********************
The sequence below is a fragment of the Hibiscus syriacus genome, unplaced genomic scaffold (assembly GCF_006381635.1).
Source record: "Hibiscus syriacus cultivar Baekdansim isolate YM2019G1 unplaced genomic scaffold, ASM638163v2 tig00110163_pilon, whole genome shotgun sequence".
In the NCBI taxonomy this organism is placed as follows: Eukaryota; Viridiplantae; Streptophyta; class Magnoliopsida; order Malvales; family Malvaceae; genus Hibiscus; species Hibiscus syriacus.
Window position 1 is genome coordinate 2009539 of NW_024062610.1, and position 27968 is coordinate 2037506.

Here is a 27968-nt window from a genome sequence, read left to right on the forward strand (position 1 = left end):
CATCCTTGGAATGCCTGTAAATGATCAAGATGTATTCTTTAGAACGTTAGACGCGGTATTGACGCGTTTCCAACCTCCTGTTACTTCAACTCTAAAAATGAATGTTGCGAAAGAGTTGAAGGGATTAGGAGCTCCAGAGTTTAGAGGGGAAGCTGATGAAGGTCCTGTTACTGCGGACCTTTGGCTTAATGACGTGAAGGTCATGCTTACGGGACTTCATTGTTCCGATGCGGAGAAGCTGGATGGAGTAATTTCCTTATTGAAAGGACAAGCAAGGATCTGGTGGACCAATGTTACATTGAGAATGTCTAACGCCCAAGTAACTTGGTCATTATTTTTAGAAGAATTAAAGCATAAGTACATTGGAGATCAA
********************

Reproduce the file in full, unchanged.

The sequence below is a fragment of the Hibiscus syriacus genome, unplaced genomic scaffold (assembly GCF_006381635.1).
Source record: "Hibiscus syriacus cultivar Baekdansim isolate YM2019G1 unplaced genomic scaffold, ASM638163v2 tig00110163_pilon, whole genome shotgun sequence".
In the NCBI taxonomy this organism is placed as follows: Eukaryota; Viridiplantae; Streptophyta; class Magnoliopsida; order Malvales; family Malvaceae; genus Hibiscus; species Hibiscus syriacus.
Window position 1 is genome coordinate 2009539 of NW_024062610.1, and position 27968 is coordinate 2037506.

Here is a 27968-nt window from a genome sequence, read left to right on the forward strand (position 1 = left end):
CATCCTTGGAATGCCTGTAAATGATCAAGATGTATTCTTTAGAACGTTAGACGCGGTATTGACGCGTTTCCAACCTCCTGTTACTTCAACTCTAAAAATGAATGTTGCGAAAGAGTTGAAGGGATTAGGAGCTCCAGAGTTTAGAGGGGAAGCTGATGAAGGTCCTGTTACTGCGGACCTTTGGCTTAATGACGTGAAGGTCATGCTTACGGGACTTCATTGTTCCGATGCGGAGAAGCTGGATGGAGTAATTTCCTTATTGAAAGGACAAGCAAGGATCTGGTGGACCAATGTTACATTGAGAATGTCTAACGCCCAAGTAACTTGGTCATTATTTTTAGAAGAATTAAAGCATAAGTACATTGGAGATCAA